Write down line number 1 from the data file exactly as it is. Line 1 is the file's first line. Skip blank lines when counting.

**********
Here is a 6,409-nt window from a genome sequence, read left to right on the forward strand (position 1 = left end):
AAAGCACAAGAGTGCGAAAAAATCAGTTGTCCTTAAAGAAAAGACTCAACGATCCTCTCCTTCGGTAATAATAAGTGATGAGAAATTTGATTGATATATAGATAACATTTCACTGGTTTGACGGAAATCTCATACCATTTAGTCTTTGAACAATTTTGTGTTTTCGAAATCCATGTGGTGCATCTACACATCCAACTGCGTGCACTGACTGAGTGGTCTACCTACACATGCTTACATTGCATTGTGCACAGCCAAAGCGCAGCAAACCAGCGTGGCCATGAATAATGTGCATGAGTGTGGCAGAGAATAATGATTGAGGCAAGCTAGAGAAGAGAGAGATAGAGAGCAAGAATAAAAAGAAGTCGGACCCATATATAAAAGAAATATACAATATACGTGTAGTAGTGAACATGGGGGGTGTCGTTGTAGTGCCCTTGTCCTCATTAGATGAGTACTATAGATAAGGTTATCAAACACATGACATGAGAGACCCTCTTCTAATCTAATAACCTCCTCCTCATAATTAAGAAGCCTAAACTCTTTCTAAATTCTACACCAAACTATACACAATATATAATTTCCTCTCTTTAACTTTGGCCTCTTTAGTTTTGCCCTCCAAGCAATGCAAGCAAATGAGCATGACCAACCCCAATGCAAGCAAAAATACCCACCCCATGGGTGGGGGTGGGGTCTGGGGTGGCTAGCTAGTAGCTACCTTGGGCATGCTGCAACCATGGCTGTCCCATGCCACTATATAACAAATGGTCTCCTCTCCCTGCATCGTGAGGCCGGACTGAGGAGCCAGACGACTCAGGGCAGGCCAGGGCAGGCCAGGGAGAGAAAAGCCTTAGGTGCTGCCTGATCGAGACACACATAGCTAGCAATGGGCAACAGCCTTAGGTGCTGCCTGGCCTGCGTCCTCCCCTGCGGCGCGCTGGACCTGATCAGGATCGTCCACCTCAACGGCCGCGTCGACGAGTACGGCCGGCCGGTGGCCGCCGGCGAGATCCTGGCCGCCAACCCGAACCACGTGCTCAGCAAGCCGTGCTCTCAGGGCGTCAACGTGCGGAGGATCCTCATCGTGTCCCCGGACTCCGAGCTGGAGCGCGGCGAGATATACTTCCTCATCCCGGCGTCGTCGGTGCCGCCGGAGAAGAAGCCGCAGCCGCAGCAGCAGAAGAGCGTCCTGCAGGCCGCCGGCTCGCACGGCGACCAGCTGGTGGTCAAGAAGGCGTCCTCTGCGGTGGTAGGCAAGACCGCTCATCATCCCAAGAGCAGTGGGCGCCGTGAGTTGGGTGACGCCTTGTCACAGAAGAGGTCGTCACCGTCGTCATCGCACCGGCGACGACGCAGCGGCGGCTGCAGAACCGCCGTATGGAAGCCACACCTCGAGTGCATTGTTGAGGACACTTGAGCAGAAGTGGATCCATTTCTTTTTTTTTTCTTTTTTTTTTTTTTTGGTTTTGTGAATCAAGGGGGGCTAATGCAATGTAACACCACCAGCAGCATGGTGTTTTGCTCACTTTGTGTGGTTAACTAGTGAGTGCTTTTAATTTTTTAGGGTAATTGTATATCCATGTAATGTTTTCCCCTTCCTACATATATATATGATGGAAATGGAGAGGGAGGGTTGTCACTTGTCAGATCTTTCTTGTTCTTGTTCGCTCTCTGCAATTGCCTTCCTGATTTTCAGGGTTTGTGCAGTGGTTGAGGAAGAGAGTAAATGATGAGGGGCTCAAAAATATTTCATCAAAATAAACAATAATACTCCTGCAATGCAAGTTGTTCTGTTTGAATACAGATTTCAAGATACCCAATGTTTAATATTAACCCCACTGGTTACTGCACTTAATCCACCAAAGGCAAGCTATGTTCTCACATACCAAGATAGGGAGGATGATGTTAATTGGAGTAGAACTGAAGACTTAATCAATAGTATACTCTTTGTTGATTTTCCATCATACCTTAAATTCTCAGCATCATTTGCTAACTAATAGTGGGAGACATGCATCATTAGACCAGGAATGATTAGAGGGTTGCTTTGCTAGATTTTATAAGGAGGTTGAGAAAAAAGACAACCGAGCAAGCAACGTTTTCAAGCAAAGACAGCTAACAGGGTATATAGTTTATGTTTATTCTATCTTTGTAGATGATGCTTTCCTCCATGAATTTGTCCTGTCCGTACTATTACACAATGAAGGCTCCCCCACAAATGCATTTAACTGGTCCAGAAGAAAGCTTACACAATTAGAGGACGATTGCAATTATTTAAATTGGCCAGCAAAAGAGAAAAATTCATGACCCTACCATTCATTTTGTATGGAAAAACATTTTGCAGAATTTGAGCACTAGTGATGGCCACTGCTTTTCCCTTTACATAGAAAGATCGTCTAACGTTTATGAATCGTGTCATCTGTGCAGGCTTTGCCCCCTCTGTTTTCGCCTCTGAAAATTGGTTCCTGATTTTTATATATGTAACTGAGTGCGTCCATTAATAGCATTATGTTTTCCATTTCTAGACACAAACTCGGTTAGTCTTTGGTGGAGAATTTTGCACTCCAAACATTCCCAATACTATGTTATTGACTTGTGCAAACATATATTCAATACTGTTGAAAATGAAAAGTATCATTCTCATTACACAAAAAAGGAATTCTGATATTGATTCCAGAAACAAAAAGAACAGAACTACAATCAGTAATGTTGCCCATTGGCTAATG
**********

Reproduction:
Here is a 6,409-nt window from a genome sequence, read left to right on the forward strand (position 1 = left end):